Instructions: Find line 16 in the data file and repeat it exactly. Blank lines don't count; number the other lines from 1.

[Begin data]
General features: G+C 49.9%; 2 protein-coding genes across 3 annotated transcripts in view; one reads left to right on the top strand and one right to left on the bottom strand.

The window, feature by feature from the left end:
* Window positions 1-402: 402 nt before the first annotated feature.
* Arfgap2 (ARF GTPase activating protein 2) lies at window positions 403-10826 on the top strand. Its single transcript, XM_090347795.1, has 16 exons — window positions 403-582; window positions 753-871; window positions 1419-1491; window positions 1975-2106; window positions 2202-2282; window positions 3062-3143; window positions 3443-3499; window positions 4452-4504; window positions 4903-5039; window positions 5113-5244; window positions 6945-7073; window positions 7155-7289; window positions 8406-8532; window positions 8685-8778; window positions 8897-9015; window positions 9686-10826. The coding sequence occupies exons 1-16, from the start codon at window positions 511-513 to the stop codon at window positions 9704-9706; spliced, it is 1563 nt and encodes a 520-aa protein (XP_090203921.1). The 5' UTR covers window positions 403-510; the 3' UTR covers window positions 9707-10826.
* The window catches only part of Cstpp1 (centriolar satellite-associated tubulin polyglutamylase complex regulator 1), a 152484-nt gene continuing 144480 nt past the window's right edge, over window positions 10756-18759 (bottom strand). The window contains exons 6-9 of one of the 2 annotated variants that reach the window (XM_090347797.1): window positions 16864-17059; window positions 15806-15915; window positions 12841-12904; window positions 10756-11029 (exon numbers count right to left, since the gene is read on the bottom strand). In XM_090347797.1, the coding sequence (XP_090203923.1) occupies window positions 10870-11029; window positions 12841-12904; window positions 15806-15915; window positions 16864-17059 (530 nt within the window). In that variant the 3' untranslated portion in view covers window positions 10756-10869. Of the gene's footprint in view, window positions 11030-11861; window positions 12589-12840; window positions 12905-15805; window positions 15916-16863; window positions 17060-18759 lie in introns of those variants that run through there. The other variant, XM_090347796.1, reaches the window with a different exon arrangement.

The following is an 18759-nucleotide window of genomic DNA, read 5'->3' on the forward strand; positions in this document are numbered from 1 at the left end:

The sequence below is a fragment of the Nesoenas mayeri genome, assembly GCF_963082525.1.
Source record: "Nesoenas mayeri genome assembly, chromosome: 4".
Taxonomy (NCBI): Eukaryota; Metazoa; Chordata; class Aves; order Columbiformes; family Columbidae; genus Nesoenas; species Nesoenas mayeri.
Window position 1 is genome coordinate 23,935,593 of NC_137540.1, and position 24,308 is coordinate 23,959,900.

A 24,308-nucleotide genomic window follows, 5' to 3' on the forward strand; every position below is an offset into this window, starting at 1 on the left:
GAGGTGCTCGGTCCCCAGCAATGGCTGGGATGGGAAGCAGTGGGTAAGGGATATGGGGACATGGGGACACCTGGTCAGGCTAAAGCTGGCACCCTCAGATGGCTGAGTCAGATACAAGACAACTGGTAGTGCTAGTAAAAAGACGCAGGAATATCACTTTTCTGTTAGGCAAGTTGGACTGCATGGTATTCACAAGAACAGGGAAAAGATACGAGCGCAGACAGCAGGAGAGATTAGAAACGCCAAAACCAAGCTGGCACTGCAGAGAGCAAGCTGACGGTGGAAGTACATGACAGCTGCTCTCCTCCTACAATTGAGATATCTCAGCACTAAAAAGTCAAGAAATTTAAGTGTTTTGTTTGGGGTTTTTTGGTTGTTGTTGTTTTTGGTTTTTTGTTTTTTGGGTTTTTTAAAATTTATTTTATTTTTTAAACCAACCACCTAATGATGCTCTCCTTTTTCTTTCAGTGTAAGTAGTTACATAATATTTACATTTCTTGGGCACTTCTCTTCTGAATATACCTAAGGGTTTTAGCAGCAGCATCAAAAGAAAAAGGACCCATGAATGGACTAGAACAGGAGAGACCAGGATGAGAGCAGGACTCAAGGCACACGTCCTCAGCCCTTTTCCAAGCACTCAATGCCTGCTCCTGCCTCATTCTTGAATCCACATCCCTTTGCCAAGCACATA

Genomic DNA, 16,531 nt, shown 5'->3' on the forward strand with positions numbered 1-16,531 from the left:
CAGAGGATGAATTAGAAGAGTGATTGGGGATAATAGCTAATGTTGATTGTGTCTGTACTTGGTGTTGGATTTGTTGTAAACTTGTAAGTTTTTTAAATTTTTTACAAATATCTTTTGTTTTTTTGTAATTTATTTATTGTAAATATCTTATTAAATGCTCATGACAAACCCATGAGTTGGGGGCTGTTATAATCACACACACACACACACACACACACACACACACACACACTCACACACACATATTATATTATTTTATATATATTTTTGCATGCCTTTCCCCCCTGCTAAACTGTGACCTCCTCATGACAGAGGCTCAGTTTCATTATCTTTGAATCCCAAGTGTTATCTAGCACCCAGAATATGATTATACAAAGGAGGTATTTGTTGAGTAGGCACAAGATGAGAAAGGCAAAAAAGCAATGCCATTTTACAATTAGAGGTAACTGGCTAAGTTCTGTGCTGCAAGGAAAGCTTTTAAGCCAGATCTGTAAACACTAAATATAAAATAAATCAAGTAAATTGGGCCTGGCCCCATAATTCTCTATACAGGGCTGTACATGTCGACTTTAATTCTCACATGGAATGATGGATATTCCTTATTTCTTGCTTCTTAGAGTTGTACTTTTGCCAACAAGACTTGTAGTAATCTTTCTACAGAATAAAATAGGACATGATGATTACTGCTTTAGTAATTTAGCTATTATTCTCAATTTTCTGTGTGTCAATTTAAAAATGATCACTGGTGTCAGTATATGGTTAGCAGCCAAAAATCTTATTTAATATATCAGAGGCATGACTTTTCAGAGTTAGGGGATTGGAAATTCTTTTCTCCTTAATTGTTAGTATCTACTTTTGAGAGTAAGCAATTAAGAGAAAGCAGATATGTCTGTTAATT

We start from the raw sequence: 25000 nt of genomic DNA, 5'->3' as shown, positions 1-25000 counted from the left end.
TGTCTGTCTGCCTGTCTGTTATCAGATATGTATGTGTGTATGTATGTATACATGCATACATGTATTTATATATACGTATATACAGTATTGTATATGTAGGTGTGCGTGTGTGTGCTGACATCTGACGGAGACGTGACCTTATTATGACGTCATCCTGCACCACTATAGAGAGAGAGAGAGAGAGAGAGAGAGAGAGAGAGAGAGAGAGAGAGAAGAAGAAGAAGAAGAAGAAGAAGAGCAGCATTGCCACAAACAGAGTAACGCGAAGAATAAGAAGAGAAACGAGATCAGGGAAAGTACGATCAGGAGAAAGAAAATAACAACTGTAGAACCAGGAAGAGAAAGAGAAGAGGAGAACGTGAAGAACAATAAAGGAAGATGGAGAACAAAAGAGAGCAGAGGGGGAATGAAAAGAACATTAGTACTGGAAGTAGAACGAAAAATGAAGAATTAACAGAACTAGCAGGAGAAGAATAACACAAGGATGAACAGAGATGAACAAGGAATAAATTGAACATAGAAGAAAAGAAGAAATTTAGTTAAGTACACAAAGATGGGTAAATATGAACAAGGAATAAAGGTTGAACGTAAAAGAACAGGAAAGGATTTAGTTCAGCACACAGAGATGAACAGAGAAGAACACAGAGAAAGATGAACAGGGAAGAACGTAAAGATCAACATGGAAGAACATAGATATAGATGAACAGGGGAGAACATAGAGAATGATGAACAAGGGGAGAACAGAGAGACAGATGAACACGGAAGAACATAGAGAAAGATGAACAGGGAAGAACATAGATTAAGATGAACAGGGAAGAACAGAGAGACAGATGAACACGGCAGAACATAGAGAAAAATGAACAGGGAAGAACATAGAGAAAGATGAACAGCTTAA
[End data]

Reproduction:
TGTCTGTCTGCCTGTCTGTTATCAGATATGTATGTGTGTATGTATGTATACATGCATACATGTATTTATATATACGTATATACAGTATTGTATATGTAGGTGTGCGTGTGTGTGCTGACATCTGACGGAGACGTGACCTTATTATGACGTCATCCTGCACCACTATAGAGAGAGAGAGAGAGAGAGAGAGAGAGAGAGAGAGAGAGAGAGAGAAGAAGAAGAAGAAGAAGAAGAAGAGCAGCATTGCCACAAACAGAGTAACGCGAAGAATAAGAAGAGAAACGAGATCAGGGAAAGTACGATCAGGAGAAAGAAAATAACAACTGTAGAACCAGGAAGAGAAAGAGAAGAGGAGAACGTGAAGAACAATAAAGGAAGATGGAGAACAAAAGAGAGCAGAGGGGGAATGAAAAGAACATTAGTACTGGAAGTAGAACGAAAAATGAAGAATTAACAGAACTAGCAGGAGAAGAATAACACAAGGATGAACAGAGATGAACAAGGAATAAATTGAACATAGAAGAAAAGAAGAAATTTAGTTAAGTACACAAAGATGGGTAAATATGAACAAGGAATAAAGGTTGAACGTAAAAGAACAGGAAAGGATTTAGTTCAGCACACAGAGATGAACAGAGAAGAACACAGAGAAAGATGAACAGGGAAGAACGTAAAGATCAACATGGAAGAACATAGATATAGATGAACAGGGGAGAACATAGAGAATGATGAACAAGGGGAGAACAGAGAGACAGATGAACACGGAAGAACATAGAGAAAGATGAACAGGGAAGAACATAGATTAAGATGAACAGGGAAGAACAGAGAGACAGATGAACACGGCAGAACATAGAGAAAAATGAACAGGGAAGAACATAGAGAAAGATGAACAGCTTAA